Last Monday, at 4 a.m., we were in sync with the civilized world. Well, not the whole world, and not all civilizations, but with those for whom “Game of Thrones” is the whole world, for whom the knowledge of what happens there – whatever “there” (and “then”) means – is all the civilization they care about.
- What is Passover?
- Passover - a Jewish holiday of unity in diversity
- The surprising ancient origins of Passover
For those of you who do not know what I’m rambling on about (and until fairly recently I was as “uncivilized” as you may have felt reading the paragraph above), “Game of Thrones” is an American fantasy drama television series created for HBO by David Benioff and D. B. Weiss. It is an adaptation of “A Song of Ice and Fire,” George R. R. Martin’s series of fantasy novels, the first of which is titled “A Game of Thrones.”
It all happens in the fictional Kingdom of Westeros, where noble, multi-branched and bloodthirsty families struggle for control of the Iron Throne. The time is some unspecified past – meaning that there are no laser beams, guns or smartphones – roughly around the Middle Ages (or middle kingdoms), with the two main fighting clans being the Lannisters and the Starks. If you seem to sense here some resemblance to the Lancasters and the Yorks, you are not much mistaken, but bear in mind that Benioff, Weiss, Martin and HBO are no Shakespeare, (and he had no dragons in his history plays; no actor was eager to play one in the Bard’s days, most probably), even if the Wars of the Roses by any other name does have the unmistakable smell of success.
The third season saw the figures on average gross audience (including all repeats and on-demand viewings) rise to 14.2 million, making the season the second-most viewed of any HBO series, after the fifth season of “The Sopranos,” which obtained 14.4 million viewers in 2004. The fourth season was eagerly awaited ever since the last episode of the third season was aired in the U.S. on June 9, 2013, before 5.9 million viewers. The first episode of season four was broadcast in the U.S. on April 6 and aired simultaneously in Israel on the Yes OH channel on April 7 at 4 a.m., thus putting Israeli fans in sync with their American counterparts.
I’m not going to delve into the intricacies of the many plots and sub-plots (it all happens during a decade-long summer, with a terribly cold winter threatening to follow: Think the current climate change crisis.) Nor will I go into the characters, not only because there are more than 250 credited parts in the series, but because they get maimed, mutilated and killed at a frightening pace, and may appear and disappear while you blink. And also for fear of spilling a spoiler, for which I myself might be in danger of being killed by an enraged fan.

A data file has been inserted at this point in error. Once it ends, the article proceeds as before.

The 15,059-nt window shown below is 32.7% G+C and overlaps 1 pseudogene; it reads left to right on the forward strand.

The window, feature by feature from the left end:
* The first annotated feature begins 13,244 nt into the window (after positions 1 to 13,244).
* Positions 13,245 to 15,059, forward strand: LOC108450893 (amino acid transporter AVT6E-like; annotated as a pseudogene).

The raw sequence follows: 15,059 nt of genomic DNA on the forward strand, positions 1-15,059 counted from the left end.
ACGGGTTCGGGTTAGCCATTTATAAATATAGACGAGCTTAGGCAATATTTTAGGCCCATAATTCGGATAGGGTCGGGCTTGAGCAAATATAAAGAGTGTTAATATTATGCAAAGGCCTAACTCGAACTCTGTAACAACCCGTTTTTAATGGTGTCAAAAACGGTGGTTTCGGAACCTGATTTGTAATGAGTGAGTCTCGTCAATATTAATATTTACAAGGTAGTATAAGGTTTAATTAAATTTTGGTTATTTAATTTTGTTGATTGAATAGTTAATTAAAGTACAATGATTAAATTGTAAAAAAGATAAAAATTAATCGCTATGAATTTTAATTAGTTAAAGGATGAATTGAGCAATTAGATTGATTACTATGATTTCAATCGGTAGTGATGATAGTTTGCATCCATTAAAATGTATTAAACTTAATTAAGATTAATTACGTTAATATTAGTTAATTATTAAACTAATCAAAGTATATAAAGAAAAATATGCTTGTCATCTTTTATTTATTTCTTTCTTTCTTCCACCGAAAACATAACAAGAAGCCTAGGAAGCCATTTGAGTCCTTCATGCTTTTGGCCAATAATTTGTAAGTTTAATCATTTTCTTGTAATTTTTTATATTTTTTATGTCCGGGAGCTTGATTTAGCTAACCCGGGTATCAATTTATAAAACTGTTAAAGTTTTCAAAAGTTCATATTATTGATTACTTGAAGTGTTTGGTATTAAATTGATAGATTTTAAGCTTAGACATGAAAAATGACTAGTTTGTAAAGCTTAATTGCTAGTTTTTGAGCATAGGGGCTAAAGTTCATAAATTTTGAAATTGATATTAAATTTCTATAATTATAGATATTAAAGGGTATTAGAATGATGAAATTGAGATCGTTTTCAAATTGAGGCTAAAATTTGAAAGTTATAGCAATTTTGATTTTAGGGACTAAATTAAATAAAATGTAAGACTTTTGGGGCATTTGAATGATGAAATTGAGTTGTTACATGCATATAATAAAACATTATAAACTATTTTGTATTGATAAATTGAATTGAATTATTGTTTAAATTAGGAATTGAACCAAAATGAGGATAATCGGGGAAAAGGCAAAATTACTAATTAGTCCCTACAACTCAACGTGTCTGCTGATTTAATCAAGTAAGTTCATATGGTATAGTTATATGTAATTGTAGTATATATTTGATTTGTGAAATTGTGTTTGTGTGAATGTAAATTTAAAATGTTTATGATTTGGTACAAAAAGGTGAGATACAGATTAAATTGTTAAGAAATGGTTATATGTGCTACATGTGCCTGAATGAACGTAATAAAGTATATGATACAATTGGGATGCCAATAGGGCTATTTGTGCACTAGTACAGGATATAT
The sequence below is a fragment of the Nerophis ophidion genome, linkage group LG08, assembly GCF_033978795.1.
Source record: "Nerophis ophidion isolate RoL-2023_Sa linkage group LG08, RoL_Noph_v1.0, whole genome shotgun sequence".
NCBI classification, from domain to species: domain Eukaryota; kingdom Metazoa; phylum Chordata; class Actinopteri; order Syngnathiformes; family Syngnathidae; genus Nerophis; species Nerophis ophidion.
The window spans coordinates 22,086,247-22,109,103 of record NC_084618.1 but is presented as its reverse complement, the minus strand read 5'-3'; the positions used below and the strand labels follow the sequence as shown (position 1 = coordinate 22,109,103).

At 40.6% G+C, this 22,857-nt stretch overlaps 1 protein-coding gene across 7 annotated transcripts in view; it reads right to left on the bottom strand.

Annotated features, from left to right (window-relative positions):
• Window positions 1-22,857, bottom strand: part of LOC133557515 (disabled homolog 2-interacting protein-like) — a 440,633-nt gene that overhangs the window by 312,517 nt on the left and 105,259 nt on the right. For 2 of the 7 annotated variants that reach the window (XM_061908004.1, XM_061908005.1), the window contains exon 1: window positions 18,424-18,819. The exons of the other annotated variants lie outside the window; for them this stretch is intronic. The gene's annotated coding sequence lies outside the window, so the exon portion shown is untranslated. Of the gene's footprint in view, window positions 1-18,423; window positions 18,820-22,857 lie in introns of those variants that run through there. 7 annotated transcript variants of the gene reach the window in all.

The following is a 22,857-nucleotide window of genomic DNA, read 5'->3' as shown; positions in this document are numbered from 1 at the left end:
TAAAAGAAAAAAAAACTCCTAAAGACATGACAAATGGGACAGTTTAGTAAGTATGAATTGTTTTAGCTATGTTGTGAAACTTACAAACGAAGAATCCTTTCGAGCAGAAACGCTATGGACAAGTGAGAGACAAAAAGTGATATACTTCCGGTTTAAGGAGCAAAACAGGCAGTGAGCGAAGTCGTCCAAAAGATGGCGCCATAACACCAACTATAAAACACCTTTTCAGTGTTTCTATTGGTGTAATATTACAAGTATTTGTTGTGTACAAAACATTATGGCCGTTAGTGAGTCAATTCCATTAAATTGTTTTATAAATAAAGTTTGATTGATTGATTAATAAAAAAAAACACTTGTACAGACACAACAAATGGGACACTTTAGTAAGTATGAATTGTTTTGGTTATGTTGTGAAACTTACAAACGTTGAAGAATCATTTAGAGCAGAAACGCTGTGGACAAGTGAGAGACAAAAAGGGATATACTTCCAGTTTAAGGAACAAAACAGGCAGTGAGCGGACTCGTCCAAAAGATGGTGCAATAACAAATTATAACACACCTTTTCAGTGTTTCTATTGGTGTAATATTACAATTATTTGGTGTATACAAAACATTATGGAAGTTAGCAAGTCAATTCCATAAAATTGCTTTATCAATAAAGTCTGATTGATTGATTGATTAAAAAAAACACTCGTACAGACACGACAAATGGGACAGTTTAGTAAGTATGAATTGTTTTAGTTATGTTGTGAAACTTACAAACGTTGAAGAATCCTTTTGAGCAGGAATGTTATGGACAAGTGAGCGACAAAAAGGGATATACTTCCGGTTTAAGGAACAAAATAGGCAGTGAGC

The fan base of this fantasy series is part of the fun, since it has an exceptionally broad and active group of followers. Writers cited by the BBC attributed this success to the rich detail, moral ambiguity, sexual explicitness (and nudity, male and female, of course), and the epic scale of the series as well as the novels.
When new seasons were broadcast, they were available only through HBO or its affiliates, and in many countries not at all. This delay in availability contributed to its being the most-pirated TV series of 2012 and 2013, putting “Pirates of the Caribbean” to shame. One episode was downloaded about 4,280,000 times in 2012, a number about equal to that of the broadcast viewers. To counteract piracy, HBO announced in 2013 that it intends to make its content more widely available worldwide within the week of the U.S. premiere; hence the early morning broadcast in Israel this week.
Which brings me to an interesting coincidence: “Game of Thrones” began again a week before the Passover Seder, which means, in Hebrew, “the order” (or ordeal, as in any other family affair). The whole point of attending the Passover meal and reading the Haggadah at this particular time – this coming Monday evening – is that all Jewish communities all over the world partake of a festive meal while retelling the story of a miraculous redemption and making the idea of a global Jewish village a reality. That – and the parallel need for Christians all over the world to celebrate Easter at the same time – was behind the effort of both faiths many years ago to coordinate the lunar and solar calendars with all those extra leap days, months and years.
Having everyone in a country, or even better, throughout the world, glued to their TV sets at the same time was – and is – the aim of TV producers and TV networks and channel executives since television began. That is the heart and soul of “ratings,” the new rule and ruler of world culture. And it was within the reach of TV. But now, with the invention of video recording and various services allowing for legal (and mainly illegal) downloads that can be viewed at leisure whenever and wherever the viewer may be, the ratings are fractured and fragmented. Having watched the first episode of the fourth season of “Game of Thrones” at the same time as parishioners in the U.S. could have given you a foretaste of retelling and reliving the story of the Exodus from Egypt with so many Jews all over the world.
And by the way, the apparent failure of the movie “Noah” notwithstanding, the plot of the Hagaddah could have served as a basis for a fantasy series. As a matter of fact, one could have rephrased the whole of Jewish history as an “unending Game of Thrones.” But even without that, at the Passover table we are supposed to recline in our chairs, as if on a throne, with Elijah the prophet vying this year for the vacant chair at the Passover meal with Jonathan Pollard, as envisioned recently in an Amos Biderman cartoon in Haaretz.
So, let the Games begin again.